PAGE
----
Transmembrane domain II of the human bile acid transporter SLC10A2 coordinates sodium translocation.

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TitleTransmembrane domain II of the human bile acid transporter SLC10A2 coordinates sodium translocation.
Publication TypeJournal Article
Year of Publication2013
AuthorsSabit, H, Mallajosyula, SS, Mackerell, AD, Swaan, PW
JournalJ Biol Chem
Volume288
Issue45
Pagination32394-404
Date Published2013 Nov 08
ISSN1083-351X
KeywordsAmino Acid Substitution, Animals, Cercopithecus aethiops, COS Cells, Humans, Ion Transport, Kinetics, Mutation, Missense, Organic Anion Transporters, Sodium-Dependent, Protein Structure, Secondary, Protein Structure, Tertiary, Sodium, Symporters
Abstract

Human apical sodium-dependent bile acid transporter (hASBT, SLC10A2) is responsible for intestinal reabsorption of bile acids and plays a key role in cholesterol homeostasis. We used a targeted and systematic approach to delineate the role of highly conserved transmembrane helix 2 on the expression and function of hASBT. Cysteine mutation significantly depressed transport activity for >60% of mutants without affecting cell surface localization of the transporter. All mutants were inaccessible toward chemical modification by membrane-impermeant MTSET reagent, strongly suggesting that transmembrane 2 (TM2) plays an indirect role in bile acid substrate translocation. Both bile acid uptake and sodium dependence of TM2 mutants revealed a distinct α-helical periodicity. Kinetic studies with conservative and non-conservative mutants of sodium sensitive residues further underscored the importance of Gln(75), Phe(76), Met(79), Gly(83), Leu(86), Phe(90), and Asp(91) in hASBT function. Computational analysis indicated that Asp(91) may coordinate with sodium during the transport cycle. Combined, our data propose that a consortium of sodium-sensitive residues along with previously reported residues (Thr(134), Leu(138), and Thr(149)) from TM3 may form the sodium binding and translocation pathway. Notably, residues Gln(75), Met(79), Thr(82), and Leu(86) from TM2 are highly conserved in TM3 of a putative remote bacterial homologue (ASBTNM), suggesting a universal mechanism for the SLC10A transporter family.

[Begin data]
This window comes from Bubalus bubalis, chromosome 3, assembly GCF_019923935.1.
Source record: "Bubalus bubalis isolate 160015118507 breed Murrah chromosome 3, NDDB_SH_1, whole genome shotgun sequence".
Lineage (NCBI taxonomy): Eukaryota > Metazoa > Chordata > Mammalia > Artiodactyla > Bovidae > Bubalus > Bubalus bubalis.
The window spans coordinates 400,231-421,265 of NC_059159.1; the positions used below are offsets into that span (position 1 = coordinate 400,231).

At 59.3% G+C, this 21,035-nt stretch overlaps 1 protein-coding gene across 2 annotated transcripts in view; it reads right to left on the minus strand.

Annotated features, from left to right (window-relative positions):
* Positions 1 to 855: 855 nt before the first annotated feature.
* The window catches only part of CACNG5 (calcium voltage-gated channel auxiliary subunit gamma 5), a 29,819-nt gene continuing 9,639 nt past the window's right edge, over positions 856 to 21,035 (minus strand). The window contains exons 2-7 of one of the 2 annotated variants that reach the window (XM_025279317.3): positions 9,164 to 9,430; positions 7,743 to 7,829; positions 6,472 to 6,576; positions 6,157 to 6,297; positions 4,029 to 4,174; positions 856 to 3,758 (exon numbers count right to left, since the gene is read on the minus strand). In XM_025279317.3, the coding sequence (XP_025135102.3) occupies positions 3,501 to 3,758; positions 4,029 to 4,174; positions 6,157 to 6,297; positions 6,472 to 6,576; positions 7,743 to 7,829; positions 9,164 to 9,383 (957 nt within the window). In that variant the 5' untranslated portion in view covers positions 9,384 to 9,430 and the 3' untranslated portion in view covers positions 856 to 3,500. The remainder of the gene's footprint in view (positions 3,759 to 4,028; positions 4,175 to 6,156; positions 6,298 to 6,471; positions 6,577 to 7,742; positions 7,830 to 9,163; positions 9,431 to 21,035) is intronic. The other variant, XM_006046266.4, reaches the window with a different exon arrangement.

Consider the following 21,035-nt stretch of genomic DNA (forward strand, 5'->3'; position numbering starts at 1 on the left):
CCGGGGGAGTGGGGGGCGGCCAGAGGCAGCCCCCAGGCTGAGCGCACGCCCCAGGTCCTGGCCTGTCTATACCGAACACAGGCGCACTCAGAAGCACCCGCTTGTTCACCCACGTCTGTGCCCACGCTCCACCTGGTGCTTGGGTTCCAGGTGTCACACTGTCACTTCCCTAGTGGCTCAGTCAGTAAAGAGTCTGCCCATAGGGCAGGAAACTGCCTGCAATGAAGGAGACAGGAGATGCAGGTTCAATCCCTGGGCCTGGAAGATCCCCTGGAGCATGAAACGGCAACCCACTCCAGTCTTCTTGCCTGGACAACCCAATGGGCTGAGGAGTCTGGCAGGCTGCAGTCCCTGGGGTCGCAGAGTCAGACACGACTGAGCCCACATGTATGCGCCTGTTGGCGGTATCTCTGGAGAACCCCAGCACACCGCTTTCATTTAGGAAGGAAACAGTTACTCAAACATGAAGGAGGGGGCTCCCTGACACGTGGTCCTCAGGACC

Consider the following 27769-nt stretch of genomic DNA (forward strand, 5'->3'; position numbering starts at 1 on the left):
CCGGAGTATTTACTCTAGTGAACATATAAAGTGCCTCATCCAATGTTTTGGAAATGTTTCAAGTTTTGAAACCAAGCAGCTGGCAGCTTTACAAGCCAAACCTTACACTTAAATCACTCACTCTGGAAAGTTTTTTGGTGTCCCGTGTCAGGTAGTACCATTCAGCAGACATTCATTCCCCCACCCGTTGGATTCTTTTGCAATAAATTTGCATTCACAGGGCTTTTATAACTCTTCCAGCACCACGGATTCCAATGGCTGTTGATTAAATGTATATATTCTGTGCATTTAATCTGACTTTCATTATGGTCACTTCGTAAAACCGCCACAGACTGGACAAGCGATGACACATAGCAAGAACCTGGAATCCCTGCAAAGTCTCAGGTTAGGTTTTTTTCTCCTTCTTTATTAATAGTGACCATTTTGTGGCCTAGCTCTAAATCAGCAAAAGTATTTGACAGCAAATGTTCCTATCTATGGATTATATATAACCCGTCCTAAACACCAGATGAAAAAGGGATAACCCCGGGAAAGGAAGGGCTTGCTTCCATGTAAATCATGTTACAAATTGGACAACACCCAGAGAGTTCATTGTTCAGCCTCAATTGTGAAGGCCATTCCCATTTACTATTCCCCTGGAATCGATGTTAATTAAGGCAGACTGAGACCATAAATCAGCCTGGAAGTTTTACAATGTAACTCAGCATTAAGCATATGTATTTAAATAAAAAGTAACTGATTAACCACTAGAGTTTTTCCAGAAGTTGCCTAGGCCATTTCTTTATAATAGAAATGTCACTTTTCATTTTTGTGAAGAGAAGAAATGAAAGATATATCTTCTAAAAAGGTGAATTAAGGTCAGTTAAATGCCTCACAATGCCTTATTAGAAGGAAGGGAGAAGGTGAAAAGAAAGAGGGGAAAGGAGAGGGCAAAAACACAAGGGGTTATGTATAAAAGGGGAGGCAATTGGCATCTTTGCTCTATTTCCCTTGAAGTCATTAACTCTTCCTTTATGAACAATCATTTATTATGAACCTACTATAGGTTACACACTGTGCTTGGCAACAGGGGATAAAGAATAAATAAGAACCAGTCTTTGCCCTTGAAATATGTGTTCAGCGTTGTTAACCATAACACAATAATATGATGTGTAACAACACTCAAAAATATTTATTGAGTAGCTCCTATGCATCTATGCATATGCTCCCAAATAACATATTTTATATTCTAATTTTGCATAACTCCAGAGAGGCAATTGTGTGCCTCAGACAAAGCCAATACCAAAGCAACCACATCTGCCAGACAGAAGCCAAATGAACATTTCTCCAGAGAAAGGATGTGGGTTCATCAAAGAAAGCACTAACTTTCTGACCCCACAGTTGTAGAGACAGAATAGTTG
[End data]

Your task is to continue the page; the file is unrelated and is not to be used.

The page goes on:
DOI10.1074/jbc.M113.518555
Alternate JournalJ. Biol. Chem.
PubMed ID24045943
PubMed Central IDPMC3820874
Grant ListR01 DK061425 / DK / NIDDK NIH HHS / United States
DK061425 / DK / NIDDK NIH HHS / United States